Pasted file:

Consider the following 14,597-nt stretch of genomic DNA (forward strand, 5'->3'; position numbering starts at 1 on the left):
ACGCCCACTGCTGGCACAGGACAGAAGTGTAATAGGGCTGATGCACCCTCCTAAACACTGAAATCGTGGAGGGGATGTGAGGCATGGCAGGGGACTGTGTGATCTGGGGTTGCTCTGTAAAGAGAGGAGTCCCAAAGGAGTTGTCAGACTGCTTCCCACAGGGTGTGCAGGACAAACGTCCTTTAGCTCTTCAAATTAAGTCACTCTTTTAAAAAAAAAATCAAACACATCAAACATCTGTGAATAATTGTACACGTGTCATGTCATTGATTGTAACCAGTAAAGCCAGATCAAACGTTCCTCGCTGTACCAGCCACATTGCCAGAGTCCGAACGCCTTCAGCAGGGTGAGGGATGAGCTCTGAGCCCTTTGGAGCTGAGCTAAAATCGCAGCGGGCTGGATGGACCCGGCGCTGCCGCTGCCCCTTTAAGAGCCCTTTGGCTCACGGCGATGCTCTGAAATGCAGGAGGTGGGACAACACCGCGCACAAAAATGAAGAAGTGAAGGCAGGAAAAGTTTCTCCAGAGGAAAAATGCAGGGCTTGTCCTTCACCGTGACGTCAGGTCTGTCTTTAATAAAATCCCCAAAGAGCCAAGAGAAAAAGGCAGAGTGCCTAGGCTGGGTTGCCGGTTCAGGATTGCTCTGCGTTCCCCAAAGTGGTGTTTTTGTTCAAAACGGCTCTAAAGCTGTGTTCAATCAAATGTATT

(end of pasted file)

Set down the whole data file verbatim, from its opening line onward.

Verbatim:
Consider the following 14,597-nt stretch of genomic DNA (forward strand, 5'->3'; position numbering starts at 1 on the left):
ACGCCCACTGCTGGCACAGGACAGAAGTGTAATAGGGCTGATGCACCCTCCTAAACACTGAAATCGTGGAGGGGATGTGAGGCATGGCAGGGGACTGTGTGATCTGGGGTTGCTCTGTAAAGAGAGGAGTCCCAAAGGAGTTGTCAGACTGCTTCCCACAGGGTGTGCAGGACAAACGTCCTTTAGCTCTTCAAATTAAGTCACTCTTTTAAAAAAAAAATCAAACACATCAAACATCTGTGAATAATTGTACACGTGTCATGTCATTGATTGTAACCAGTAAAGCCAGATCAAACGTTCCTCGCTGTACCAGCCACATTGCCAGAGTCCGAACGCCTTCAGCAGGGTGAGGGATGAGCTCTGAGCCCTTTGGAGCTGAGCTAAAATCGCAGCGGGCTGGATGGACCCGGCGCTGCCGCTGCCCCTTTAAGAGCCCTTTGGCTCACGGCGATGCTCTGAAATGCAGGAGGTGGGACAACACCGCGCACAAAAATGAAGAAGTGAAGGCAGGAAAAGTTTCTCCAGAGGAAAAATGCAGGGCTTGTCCTTCACCGTGACGTCAGGTCTGTCTTTAATAAAATCCCCAAAGAGCCAAGAGAAAAAGGCAGAGTGCCTAGGCTGGGTTGCCGGTTCAGGATTGCTCTGCGTTCCCCAAAGTGGTGTTTTTGTTCAAAACGGCTCTAAAGCTGTGTTCAATCAAATGTATT